Tens of thousands of people have attended parades across Ireland to mark St Patrick's Day.

The largest event took place in Dublin where comedian Brendan O'Carroll led the 3,000 or so participants as Grand Marshal through the capital.

Crowds also attended events in Cork, Limerick, Galway, Waterford and many other towns and communities.

Large gatherings were also held in Belfast, Derry, Armagh, Newry, Enniskillen, Omagh and Downpatrick.

President Michael D Higgins and his wife Sabina attended the parade in Dublin.

The president said it was a day of pride for Irish people and those of Irish descent all over the world.

Mrs Higgins said it was a day for all to enjoy.

The theme of this year's St Patrick's Festival Parade was 'Celebrate Now' in recognition of Ireland's achievements in contemporary arts and culture.

It featured performers from home and abroad.

The parade started at Parnell Square before travelling to O'Connell Street, Westmoreland Street, Dame Street and Lord Edward Street - finishing up near St Patrick's Cathedral.

Taoiseach Enda Kenny held a number of engagements in Washington to mark St Patrick's Day.

He presented US President Barack Obama with the traditional bowl of shamrock at the White House and also held  a bilateral meeting with the US President. 

Read our blog of St. Patrick's Day as it happened.

Ireland's earliest St Patrick's Day parade took place in Dingle, Co Kerry at 6am.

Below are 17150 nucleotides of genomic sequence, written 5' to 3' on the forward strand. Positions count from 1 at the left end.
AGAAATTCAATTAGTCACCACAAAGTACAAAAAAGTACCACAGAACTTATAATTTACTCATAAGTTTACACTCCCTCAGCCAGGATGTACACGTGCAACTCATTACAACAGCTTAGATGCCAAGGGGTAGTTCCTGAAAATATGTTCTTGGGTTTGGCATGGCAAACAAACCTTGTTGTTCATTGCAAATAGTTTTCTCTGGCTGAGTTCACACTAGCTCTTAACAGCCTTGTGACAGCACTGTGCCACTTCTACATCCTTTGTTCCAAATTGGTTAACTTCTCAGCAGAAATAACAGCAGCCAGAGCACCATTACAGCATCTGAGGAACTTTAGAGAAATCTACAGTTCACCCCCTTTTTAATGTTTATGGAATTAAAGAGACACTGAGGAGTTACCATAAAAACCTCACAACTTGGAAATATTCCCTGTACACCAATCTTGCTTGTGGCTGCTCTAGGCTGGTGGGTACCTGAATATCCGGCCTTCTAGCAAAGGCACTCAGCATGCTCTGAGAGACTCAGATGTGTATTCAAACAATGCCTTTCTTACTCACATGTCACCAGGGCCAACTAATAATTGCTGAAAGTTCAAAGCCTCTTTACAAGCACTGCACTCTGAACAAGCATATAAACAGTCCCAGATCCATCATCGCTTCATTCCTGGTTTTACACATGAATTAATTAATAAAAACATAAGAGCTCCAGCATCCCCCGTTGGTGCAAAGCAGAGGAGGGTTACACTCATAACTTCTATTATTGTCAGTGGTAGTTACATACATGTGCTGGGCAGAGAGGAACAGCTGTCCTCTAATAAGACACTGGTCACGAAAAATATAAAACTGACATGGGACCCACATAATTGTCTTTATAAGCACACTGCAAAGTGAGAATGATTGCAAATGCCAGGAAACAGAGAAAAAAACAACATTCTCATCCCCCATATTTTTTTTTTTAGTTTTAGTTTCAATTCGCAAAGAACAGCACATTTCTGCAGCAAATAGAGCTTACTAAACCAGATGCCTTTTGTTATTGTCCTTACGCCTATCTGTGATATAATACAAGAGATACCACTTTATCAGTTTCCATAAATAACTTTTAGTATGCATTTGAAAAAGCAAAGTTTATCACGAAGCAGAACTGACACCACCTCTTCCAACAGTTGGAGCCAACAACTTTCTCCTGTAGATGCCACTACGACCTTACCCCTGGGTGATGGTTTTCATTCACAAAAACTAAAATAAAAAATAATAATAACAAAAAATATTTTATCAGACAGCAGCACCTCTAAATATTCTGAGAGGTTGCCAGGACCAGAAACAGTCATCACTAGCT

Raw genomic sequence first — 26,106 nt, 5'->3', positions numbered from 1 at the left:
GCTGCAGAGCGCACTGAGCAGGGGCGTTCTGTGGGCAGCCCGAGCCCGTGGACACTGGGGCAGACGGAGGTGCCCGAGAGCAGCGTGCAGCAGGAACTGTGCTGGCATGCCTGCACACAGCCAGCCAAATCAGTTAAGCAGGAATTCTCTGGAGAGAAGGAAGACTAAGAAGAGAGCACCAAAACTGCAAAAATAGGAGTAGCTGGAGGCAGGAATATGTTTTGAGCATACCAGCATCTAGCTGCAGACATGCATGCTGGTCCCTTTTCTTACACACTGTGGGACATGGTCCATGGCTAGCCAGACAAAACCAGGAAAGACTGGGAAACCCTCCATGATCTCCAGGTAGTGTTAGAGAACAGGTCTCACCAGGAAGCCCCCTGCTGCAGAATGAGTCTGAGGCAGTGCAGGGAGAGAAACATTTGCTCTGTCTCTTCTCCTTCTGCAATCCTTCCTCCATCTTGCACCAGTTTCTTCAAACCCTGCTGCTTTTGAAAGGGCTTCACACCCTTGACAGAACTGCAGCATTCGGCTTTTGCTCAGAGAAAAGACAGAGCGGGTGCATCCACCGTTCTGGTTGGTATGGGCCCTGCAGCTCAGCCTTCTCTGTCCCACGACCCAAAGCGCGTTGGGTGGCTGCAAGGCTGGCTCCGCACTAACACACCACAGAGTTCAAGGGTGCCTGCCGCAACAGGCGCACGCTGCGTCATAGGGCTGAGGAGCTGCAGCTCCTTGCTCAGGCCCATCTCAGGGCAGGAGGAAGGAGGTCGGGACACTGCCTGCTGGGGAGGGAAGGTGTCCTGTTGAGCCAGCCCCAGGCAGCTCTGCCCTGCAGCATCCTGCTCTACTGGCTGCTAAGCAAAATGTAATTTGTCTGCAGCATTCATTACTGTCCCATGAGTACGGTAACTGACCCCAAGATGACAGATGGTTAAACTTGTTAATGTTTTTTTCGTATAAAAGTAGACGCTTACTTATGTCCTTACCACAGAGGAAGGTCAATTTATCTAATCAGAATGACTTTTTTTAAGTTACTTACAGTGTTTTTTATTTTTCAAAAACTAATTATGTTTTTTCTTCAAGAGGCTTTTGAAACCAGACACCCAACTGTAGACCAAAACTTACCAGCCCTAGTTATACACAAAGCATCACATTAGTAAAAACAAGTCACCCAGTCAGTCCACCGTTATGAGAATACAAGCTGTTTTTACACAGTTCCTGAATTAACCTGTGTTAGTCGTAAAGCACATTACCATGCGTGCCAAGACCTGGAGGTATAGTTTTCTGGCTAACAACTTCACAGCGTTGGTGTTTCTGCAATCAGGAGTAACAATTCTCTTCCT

Over 1,000 people joined the Dingle Fife and Drum Band for the annual march around the town.

The tradition dates back to the Land War of the 1880s when the authorities banned marching on St Patrick's Day between sunrise and sunset. 

The Dingle Fife and Drum Band played a selection of rousing marching tunes as they completed a circuit of the town.

Separately, 431 Irish soldiers are celebrating St Patrick's Day in 16 countries on different peace support missions across the globe. 

The Defence Forces said personnel deployed form Mali to Syria, Lebanon to Afghanistan, completed their duties first before celebrating the National Day. 

Over 180 troops serving with the largest Irish overseas contingent in South Lebanon were presented with shamrock by the Defence Forces Chief of Staff Lieutenant General Conor O'Boyle.  

138 soldiers in the Golan Heights also went on parade for the occasion. 

Smaller contingents held celebrations in the Congo, Sierra Leone, Western Sahara, Kosovo and Bosnia.

For the first time in its history, the Stormont Building, home of the Northern Ireland Assembly, was lit up green to mark the celebration.